On this month’s very special program, host Katherine Hastings speaks with Cave Canem Fellow Cortney Lamar Charleston. His debut collection, Telepathologies, won the 2016 Saturnalia Books Poetry Prize, selected by D.A. Powell. In 2017, Charleston was a recipient of the Ruth Lilly and Dorothy Sargent Rosenberg Poetry Fellowship from the Poetry Foundation. Lamar began writing and performing poetry as a member of The Excelano Project when he was an undergraduate studying economics and urban studies at the University of Pennsylvania. His poetry is described as a marriage between art and activism, and a call for a more involved and empathetic understanding of the diversity of the human experience. His academic background, coupled with his upbringing spent bouncing between Chicago’s South Side and its South and West suburbs influence his written work, grappling with race, masculinity, heteronormativity, class, family, faith and how identity is, functionally, a transition zone between all of these competing markers. Charleston’s poems have arrived at a time when we are reminded daily how important works like this are, as art, as a recording of history and as a call for change. From lyrics remixed from Kendrick Lamar and Tupak Shakur to Lucille Clifton and Barak Obama, from atrocities pulled from today’s news to what it means to grow up Black in America, these poems need to be read, must be heard, and then heard again.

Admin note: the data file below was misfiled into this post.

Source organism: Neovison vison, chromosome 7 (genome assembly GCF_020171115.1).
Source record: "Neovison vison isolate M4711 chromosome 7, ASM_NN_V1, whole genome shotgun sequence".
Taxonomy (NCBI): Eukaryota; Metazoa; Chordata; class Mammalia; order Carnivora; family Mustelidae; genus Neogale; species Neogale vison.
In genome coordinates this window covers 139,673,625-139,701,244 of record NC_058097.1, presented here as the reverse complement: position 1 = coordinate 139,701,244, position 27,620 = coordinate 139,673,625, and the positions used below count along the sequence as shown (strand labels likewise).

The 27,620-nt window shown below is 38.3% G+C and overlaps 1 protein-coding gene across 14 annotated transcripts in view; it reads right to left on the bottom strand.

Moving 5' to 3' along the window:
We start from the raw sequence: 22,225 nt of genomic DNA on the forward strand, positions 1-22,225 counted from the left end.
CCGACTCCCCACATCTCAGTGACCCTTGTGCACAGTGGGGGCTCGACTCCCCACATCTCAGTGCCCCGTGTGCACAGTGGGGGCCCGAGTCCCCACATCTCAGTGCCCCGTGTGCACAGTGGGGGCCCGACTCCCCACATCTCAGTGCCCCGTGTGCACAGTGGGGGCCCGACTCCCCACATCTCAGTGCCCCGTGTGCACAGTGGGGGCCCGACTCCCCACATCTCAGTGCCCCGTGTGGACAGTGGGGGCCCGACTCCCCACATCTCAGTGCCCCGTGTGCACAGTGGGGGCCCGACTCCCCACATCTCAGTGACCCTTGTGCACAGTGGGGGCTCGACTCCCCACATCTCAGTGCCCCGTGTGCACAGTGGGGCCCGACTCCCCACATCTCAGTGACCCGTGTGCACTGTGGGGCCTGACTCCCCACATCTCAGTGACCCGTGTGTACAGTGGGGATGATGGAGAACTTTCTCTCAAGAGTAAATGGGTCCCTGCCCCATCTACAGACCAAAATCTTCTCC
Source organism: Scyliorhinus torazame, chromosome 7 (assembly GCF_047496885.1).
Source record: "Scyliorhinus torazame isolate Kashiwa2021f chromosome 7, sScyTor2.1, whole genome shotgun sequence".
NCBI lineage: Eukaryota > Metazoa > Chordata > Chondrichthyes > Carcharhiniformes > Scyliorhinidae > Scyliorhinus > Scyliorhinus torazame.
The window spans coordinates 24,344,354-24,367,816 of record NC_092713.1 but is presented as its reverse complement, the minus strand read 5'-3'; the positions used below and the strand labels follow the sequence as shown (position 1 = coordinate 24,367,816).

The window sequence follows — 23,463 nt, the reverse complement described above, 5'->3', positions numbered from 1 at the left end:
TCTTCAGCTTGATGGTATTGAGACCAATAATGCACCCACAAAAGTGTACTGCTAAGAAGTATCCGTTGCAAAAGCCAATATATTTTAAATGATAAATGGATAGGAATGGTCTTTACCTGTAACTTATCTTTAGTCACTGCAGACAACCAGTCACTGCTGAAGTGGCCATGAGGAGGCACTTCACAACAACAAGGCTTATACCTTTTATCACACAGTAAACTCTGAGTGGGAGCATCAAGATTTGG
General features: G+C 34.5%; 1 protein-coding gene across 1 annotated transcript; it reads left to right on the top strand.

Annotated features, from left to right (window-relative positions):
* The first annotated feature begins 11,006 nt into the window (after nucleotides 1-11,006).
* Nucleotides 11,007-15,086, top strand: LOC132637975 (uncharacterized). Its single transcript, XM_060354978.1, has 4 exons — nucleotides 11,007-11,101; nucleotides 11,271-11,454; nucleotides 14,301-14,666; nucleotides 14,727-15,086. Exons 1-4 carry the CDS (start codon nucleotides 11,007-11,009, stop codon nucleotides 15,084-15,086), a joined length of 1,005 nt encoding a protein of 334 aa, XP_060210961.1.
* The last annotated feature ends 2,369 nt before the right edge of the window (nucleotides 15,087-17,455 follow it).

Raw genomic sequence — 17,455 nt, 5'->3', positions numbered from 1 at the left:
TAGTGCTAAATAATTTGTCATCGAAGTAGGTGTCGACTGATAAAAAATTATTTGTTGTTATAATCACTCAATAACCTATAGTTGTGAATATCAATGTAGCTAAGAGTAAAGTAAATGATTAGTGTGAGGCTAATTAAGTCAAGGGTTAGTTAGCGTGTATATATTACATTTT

“Cortney Lamar Charleston's poems testify in the eternal court of history; he speaks, as Aime Cesaire once did, "for miseries that have no mouth" and to liberate "those who languish in the dungeon of despair." Sandra Bland, Freddie Gray, Eric Garner and nine slain members of Mother Emanuel AME Church―voices silenced through institutionalized racism and the unchecked power of hate―form the nucleus of this powerful indictment of an America still suffering the legacy of its slave-trading past. Timely, immediate, imperative; this is poetry from inside the center of the storm; an urgent and articulate call for change.” (D.A. Powell, judge of the 2016 Saturnalia Books Poetry Prize)